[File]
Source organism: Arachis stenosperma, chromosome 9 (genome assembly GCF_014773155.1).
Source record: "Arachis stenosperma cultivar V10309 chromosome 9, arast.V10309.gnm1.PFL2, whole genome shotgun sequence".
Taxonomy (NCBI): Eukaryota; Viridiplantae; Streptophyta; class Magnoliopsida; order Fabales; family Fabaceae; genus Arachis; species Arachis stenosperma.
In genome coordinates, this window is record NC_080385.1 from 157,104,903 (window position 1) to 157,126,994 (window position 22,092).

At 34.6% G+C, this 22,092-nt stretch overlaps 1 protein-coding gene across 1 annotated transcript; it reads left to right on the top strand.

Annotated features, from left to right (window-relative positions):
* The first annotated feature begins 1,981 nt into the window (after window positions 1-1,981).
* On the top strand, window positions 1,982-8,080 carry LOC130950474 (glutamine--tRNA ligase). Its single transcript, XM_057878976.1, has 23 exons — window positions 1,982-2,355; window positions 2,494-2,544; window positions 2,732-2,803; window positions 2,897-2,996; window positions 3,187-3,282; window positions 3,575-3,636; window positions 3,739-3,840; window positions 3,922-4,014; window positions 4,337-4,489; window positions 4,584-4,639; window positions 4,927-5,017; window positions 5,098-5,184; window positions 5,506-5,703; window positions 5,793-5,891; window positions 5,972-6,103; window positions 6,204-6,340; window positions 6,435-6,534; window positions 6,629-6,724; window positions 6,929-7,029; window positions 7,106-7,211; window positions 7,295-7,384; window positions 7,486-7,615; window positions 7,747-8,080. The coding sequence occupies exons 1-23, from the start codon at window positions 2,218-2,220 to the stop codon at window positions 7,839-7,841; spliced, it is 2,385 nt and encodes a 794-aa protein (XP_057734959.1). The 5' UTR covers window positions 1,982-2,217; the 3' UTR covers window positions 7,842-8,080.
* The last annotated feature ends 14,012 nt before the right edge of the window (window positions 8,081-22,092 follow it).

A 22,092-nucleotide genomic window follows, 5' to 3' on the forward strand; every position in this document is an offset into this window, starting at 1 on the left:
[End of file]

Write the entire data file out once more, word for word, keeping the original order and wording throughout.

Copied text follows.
Source organism: Arachis stenosperma, chromosome 9 (genome assembly GCF_014773155.1).
Source record: "Arachis stenosperma cultivar V10309 chromosome 9, arast.V10309.gnm1.PFL2, whole genome shotgun sequence".
Taxonomy (NCBI): Eukaryota; Viridiplantae; Streptophyta; class Magnoliopsida; order Fabales; family Fabaceae; genus Arachis; species Arachis stenosperma.
In genome coordinates, this window is record NC_080385.1 from 157,104,903 (window position 1) to 157,126,994 (window position 22,092).

At 34.6% G+C, this 22,092-nt stretch overlaps 1 protein-coding gene across 1 annotated transcript; it reads left to right on the top strand.

Annotated features, from left to right (window-relative positions):
* The first annotated feature begins 1,981 nt into the window (after window positions 1-1,981).
* On the top strand, window positions 1,982-8,080 carry LOC130950474 (glutamine--tRNA ligase). Its single transcript, XM_057878976.1, has 23 exons — window positions 1,982-2,355; window positions 2,494-2,544; window positions 2,732-2,803; window positions 2,897-2,996; window positions 3,187-3,282; window positions 3,575-3,636; window positions 3,739-3,840; window positions 3,922-4,014; window positions 4,337-4,489; window positions 4,584-4,639; window positions 4,927-5,017; window positions 5,098-5,184; window positions 5,506-5,703; window positions 5,793-5,891; window positions 5,972-6,103; window positions 6,204-6,340; window positions 6,435-6,534; window positions 6,629-6,724; window positions 6,929-7,029; window positions 7,106-7,211; window positions 7,295-7,384; window positions 7,486-7,615; window positions 7,747-8,080. The coding sequence occupies exons 1-23, from the start codon at window positions 2,218-2,220 to the stop codon at window positions 7,839-7,841; spliced, it is 2,385 nt and encodes a 794-aa protein (XP_057734959.1). The 5' UTR covers window positions 1,982-2,217; the 3' UTR covers window positions 7,842-8,080.
* The last annotated feature ends 14,012 nt before the right edge of the window (window positions 8,081-22,092 follow it).

A 22,092-nucleotide genomic window follows, 5' to 3' on the forward strand; every position in this document is an offset into this window, starting at 1 on the left: